At the beginning of the 19th century, a market revolution significantly reshaped interpersonal and business relationships in the United States. It was not enough for people to work for some self-sufficiency purposes but to focus on gaining profits and materializing their incomes (Locke and Wright 2019). The quality of family life and gender roles underwent certain changes, introducing new criteria for domesticity and publicity. Economic and social interests mostly depended on family members’ classes, statuses, and education levels. New production systems effectively reestablished the roles in middle-class families where women and children could be hired for minimal wages. In contrast, most women remained dependent on their husbands in rich communities. The market revolution changed traditional economic and social gender roles, diminishing the worth of some domestic tasks, underling the importance of education, and developing business skills in women.
Many centuries before the market revolution, most American families lived in communities where domestic tasks were properly divided between men and women. In the 1820s, it was the period when people reconsidered their social and economic roles. It became evident that many women were ready to join the workforce and use their skills and knowledge outside the already established domesticity cult. According to Locke and Wright (2019), a family’s economic status determined the possibilities and obligations of women within the domestic sphere. For example, women from poor households could be hired as factory workers, domestic servants, and pieceworkers in addition to the necessity to complete their ordinary duties like cloth production or cultivation (Locke and Wright 2019). In middle- and upper-class families, the attitudes toward domestic tasks differed, and mothers were responsible for their children’s education. In other words, poor women were more independent from their men than rich women who could not share personal ambitions but follow their husbands and meet their expectations. Thus, despite a low life quality, earning money in different spheres provided women with a chance to achieve economic stability and social respect.
Education opportunities introduced another reason for changing social and economic gender roles in 19th-century America. Locke and Wright (2019) admit that middle-class children of both genders were able to invest their time in education, which resulted in new economic privileges. In addition to common school knowledge, college education became available and developed additional business skills. Women had a solid foundation for their future “sophisticated, gentle lives” to “exercise both reason and moral” (Locke and Wright 2019, p. 213). In families with low financial statuses, children skipped the period of education and were hired to factories where physical skills and endurance played a more important role. Women got access to new experiences due to their knowledge, moral strengths, and religious convictions (Locke and Wright 2019). At the same time, male and female roles did not significantly differ because men remained the major source of income and took the positions of bankers and clerks, while women continued keeping a house and raising children. More or less equal education was a good achievement for reshaping economic gender roles in American society, but it was hard to get rid of old traditions.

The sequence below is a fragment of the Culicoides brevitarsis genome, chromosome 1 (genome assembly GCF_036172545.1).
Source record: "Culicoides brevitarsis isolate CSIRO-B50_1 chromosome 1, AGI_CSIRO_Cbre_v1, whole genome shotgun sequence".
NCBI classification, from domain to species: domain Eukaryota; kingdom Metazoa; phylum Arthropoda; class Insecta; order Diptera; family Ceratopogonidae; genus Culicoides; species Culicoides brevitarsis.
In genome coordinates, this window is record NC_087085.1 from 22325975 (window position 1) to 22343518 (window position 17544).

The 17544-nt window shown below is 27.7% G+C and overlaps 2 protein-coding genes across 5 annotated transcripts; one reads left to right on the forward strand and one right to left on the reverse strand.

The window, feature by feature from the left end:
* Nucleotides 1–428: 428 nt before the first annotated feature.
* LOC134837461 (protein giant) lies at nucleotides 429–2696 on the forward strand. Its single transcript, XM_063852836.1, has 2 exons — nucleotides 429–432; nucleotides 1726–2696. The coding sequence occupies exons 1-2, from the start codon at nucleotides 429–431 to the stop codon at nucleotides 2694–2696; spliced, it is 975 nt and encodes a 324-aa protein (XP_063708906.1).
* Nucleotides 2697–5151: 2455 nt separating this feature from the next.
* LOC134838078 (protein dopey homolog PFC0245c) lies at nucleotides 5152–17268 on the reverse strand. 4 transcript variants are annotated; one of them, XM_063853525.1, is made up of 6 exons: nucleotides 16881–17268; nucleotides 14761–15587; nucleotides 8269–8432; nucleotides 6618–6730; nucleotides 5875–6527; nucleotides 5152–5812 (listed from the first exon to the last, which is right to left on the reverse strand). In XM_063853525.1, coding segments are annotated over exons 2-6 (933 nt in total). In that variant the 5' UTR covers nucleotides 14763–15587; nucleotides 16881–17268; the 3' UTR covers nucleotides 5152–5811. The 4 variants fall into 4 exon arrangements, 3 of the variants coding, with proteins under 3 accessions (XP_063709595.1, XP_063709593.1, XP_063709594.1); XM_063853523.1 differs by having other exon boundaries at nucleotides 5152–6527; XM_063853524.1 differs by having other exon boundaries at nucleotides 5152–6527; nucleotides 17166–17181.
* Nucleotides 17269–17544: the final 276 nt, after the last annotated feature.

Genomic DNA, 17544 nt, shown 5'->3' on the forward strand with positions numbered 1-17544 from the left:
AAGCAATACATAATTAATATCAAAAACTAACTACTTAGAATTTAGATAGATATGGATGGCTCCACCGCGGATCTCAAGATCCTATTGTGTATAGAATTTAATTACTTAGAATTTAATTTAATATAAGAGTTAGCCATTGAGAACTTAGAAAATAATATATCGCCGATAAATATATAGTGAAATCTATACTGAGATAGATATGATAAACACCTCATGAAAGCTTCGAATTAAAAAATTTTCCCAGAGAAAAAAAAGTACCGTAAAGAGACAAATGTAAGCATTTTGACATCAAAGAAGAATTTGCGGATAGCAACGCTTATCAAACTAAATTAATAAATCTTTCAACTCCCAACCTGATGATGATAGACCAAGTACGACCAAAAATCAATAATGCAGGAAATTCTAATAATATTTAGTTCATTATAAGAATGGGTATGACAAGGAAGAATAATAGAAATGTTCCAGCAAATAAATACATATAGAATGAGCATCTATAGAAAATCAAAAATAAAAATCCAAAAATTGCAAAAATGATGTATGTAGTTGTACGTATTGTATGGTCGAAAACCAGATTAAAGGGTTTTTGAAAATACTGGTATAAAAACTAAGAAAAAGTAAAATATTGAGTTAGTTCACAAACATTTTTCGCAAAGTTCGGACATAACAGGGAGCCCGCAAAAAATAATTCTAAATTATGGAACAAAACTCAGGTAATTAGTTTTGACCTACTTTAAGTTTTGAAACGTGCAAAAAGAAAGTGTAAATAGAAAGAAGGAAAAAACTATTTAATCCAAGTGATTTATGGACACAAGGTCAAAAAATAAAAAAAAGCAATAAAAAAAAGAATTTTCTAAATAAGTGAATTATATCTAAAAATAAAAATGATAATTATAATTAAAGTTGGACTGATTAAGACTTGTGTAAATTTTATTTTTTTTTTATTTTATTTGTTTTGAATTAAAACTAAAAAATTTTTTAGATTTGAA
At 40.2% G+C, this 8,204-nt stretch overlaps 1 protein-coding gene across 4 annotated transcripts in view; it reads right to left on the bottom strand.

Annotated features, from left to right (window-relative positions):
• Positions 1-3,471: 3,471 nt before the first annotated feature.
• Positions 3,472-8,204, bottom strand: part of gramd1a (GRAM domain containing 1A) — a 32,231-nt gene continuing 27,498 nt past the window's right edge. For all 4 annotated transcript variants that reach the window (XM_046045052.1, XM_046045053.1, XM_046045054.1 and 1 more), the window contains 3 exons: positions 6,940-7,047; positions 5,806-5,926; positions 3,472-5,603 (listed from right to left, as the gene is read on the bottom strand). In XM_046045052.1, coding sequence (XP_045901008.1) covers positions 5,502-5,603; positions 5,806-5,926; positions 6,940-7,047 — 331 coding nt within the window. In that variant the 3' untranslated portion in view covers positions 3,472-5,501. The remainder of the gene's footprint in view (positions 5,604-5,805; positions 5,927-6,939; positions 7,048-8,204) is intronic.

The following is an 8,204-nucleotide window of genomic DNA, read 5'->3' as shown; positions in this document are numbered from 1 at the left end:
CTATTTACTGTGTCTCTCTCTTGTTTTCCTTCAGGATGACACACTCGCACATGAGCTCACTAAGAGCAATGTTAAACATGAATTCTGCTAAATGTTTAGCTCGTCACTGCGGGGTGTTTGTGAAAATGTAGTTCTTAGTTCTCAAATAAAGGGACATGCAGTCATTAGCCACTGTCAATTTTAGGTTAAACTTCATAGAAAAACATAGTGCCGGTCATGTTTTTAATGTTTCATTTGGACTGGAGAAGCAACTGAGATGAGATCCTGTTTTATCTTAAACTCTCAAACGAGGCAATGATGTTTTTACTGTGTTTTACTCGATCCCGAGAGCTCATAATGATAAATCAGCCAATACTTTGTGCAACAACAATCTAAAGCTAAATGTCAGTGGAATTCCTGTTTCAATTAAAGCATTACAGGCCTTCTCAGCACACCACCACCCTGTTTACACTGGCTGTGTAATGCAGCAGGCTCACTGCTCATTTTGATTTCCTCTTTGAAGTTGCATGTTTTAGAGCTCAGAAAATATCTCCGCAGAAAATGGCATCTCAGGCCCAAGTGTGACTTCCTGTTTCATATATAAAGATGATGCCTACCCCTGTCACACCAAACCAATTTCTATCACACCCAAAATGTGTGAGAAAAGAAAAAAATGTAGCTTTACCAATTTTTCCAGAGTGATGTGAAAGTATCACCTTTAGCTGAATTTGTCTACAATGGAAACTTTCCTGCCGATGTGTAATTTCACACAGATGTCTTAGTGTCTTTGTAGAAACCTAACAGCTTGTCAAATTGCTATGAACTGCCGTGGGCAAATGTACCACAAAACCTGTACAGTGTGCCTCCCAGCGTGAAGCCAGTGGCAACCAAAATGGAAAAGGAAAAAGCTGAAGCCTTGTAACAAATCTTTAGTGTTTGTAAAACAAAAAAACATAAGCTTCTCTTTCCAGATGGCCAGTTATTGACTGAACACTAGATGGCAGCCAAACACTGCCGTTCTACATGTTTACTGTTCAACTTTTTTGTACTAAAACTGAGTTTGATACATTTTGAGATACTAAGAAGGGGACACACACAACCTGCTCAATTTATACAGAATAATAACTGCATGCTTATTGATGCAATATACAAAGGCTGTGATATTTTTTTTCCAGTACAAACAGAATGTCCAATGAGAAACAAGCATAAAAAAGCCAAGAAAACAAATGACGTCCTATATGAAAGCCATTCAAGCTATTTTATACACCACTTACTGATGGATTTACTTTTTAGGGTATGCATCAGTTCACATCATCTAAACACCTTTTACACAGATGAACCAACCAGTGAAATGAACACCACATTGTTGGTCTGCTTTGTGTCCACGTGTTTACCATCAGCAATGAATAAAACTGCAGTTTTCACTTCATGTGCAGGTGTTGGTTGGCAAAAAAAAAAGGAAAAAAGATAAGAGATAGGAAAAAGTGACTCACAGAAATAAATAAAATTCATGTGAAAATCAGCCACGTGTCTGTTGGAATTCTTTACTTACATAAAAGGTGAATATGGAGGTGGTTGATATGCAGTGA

Finally, the development of new business skills in women contributed to certain changes in traditional social gender roles. Even though it was the male world of business where gender hierarchy was evident, women penetrated some spheres to demonstrate their current achievements and awareness of some employment issues. On the one hand, most women became milliners, laundresses, and seamstresses (Locke and Wright 2019). They did what they could, relying on their past experiences. On the other hand, some females could combine their clothing production responsibilities with managing a boardinghouse, strengthening their economic roles in the business world (Locke and Wright 2019). Although women were skilled in consuming clothing, they could not ignore that they spent their husbands’ money. From a legal standpoint, marriage remained a civil contract, and divorce was allowed in several states only. Besides, married women could not earn money to pay without male approval or suing (Locke and Wright 2019). At the social level, the idea of marriage differed because men and women began examining their skills and comparing their possible contributions. Family life had to be convenient for both partners in public and private spheres.
The market revolution was one of the most remarkable events that affected American business, trade, social, and family relationships. Gender roles were reshaped because of the impact of education, the development of new business skills, and the reevaluation of domestic responsibilities. Although most gender-related changes depended on the family’s class and status, women got a unique opportunity to discover some elements of public life. Economic and social gender roles affected female independence in low-income families where women had to earn a living. Middle- and upper-class women remained dependent on their husbands but paid more attention to their ethical development and personal growth. The beginning of the market revolution meant the necessity of additional employment, and women could fill in the gaps. At the same time, household roles were impossible to ignore, and women needed to combine their business achievements with their family obligations.
Locke, Joseph, and Ben Wright, ed. 2019. The American Yawp: A Massively Collaborative Open U.S. History Textbook. Vol. 1. Stanford: Stanford University Press.